I’m ashamed to say it but it is probably sugar. A tiny (and it’s usually really tiny) pinch of sugar is often what’s missing from hundreds of dishes, from curries to consommés. I worked with a lot of Oriental cooks and that’s where I picked up the habit.
What do you eat at home?
I lived in the far east for a couple of years and I have never kicked the habit of living on rice, usually with very simple vegetable dishes (my partner is vegetarian). At work the food is meaty, fairly rich and a lot of it revolves around achingly slow cooking. We live on thirty second stir-fries.
Tricky one this, but in your opinion London’s top eatery is…
That’s not tricky: it’s impossible. I am the opposite of monogamous when it comes to restaurants. I do have a pretty hefty crush on Richard Corrigan’s place in Mayfair, but I definitely fancy Bocca di Lupo in Soho. I've had a long love affair with St John in Clerkenwell and of course I’m officially married to The Anchor and Hope in Waterloo. I still see my ex, the Eagle. See, I’m a total slapper when it comes to eating out.
What do you think London’s next big foodie thing will be?
I think this has already started, but what used to be thought of as the lower end of eating out is suddenly improving massively. A bowl of noodles in Chinatown, decent Spanish tapas, wood fired pizzas, chippies and burger bars with a conscience. You don’t have to slum it to get a takeaway any more and lets hope this will go from strength to strength. Plus, of course better and better food emporiums, like yours!
What’s your London food secret?
I’m sure it won’t be a secret for long, but The Silk Road, on Camberwell Church Street, which has got to be London’s first Xingiang eaterie, is fantastic.
Would you cook a well done steak?
Yes. I used to be a bit of a bully about steak…most chefs are, but if it is cooked and then rested properly a steak is just as good well done as it is any other way. Trouble is, it does need a really good rest once its been cooked through, so you have to be brave enough to tell someone that their sirloin is going to take at least half an hour.
Londonist has heard rumours about temperamental chefs, so tell us… have you ever spat in someone’s dinner?
No way! You do get stressed out behind the stove, and it is really hard not to take criticism personally. I can handle complaints coolly if people keep it polite. But there are some diners out there who feel their evening is incomplete unless they get to insult waiters and make life hell for the kitchen. If a customer is being a total nightmare the best revenge you can get is to show them the door and tell them you don’t want their money.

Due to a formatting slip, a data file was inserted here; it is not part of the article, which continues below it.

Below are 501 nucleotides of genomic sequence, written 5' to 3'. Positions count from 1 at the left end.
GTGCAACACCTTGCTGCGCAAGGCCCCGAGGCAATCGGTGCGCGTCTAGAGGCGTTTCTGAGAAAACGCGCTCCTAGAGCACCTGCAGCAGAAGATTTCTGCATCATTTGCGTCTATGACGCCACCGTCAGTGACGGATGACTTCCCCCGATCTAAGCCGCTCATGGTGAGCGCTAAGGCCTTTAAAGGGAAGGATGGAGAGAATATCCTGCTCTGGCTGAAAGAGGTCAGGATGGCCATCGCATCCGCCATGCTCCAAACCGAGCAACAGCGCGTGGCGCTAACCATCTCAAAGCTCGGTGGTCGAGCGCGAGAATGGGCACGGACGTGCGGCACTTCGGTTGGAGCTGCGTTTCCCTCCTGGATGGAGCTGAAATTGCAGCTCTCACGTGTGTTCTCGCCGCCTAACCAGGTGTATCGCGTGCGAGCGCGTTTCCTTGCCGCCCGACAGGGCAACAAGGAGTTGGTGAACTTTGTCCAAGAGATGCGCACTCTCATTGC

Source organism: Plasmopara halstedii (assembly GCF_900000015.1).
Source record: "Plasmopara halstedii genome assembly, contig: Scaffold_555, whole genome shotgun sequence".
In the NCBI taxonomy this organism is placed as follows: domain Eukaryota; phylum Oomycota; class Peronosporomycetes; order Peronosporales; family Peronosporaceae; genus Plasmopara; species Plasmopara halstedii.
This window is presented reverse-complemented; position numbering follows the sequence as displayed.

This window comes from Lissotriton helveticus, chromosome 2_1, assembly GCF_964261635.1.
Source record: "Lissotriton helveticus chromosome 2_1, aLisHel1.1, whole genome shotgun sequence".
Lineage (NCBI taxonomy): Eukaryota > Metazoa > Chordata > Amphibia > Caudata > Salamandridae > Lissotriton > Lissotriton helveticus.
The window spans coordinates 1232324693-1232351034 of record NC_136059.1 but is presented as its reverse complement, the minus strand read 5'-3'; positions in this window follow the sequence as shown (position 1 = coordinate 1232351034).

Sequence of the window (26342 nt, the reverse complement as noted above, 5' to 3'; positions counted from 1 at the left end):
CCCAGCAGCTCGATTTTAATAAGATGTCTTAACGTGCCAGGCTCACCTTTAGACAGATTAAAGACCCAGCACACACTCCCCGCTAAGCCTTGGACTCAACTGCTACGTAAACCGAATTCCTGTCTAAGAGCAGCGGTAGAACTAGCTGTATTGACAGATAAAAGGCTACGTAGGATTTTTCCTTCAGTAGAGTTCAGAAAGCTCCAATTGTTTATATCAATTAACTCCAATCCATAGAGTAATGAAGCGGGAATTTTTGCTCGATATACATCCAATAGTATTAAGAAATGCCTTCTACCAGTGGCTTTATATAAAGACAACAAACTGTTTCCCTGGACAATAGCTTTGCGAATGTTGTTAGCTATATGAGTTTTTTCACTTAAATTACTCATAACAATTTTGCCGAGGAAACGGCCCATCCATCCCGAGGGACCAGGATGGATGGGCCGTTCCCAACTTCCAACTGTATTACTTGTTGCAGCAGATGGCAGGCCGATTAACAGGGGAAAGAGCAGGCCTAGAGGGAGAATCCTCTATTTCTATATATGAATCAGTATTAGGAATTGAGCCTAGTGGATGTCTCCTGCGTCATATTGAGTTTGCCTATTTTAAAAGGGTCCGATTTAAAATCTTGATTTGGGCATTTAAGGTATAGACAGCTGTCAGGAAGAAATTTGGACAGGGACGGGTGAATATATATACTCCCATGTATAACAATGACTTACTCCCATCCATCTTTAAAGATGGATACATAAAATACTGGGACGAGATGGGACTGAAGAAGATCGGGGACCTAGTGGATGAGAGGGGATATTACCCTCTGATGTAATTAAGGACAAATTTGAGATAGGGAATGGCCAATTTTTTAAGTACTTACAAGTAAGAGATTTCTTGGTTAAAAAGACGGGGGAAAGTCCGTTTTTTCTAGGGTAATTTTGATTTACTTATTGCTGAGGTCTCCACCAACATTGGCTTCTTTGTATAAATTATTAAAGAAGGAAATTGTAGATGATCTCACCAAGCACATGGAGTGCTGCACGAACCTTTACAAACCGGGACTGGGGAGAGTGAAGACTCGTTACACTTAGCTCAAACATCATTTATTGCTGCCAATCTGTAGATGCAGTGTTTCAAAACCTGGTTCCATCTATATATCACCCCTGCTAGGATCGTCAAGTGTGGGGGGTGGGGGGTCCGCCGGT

Great Queen Street is at 32, Great Queen Street, WC2, tel: 020 7242 0622. It is open 6 days a week (closed Sundays).
Tom's Lamb and Apricots
This is an easy, fragrant, sweet and sour casserole:
1kilo diced lamb (use shoulder and neck meat for richness and flavour).
1 level tsp salt
Half tsp fresh ground back pepper
3 cloves garlic
2 stalks celery
100g dried apricots
3 tbs light olive oil for cooking
1 cinnamon stick
2 bay leaves
3 tbs verjuice or sour grape juice (if you can't get it use red or white wine vinegar)
1 tbs tomato puree
250 ml chicken or vegetable stock
4 tbs natural yoghurt (strained, Greek style is best)
More salt and fresh ground black pepper to taste
Season the lamb pieces with the salt and pepper. Roughly chop the onion, garlic, celery and leeks. Halve and soak the apricots.
Heat the oil in a wide bottomed pan and brown the meat all over. Remove it with a slotted spoon and set aside.
Add the chopped vegetables to the pan and cook them gently, stirring occasionally, until they are tender and slightly opaque. Don’t let them brown. Meanwhile, dry roast the spices, left whole, in a frying pan over a high heat, for no more than a minute or so. Now add them to the vegetables and stir through the pot. Add the vinegar and tomato puree. Return the meat to the pan and stir it through the vegetables. Add just enough stock to cover the meat, bring it to a simmer then cover and cook on a low heat for an hour. After this time add the apricots to the pot but don’t stir them through. Leave them to ‘steam’, on top of everything else. Cover the pot again and cook for another hour or so. Keep checking the pot to make sure the stock has not reduced too much. You can always top it up if this is the case. Once the lamb is really tender (you should be able to cut the pieces with a spoon), remove the pot from the heat. Check the seasoning and now stir the apricots through the rest of the stew very gently. You can either divide the dish between bowls and garnish each portion with a tablespoon of the yoghurt, or serve the dish in a pot with a bowl of the yoghurt next to it.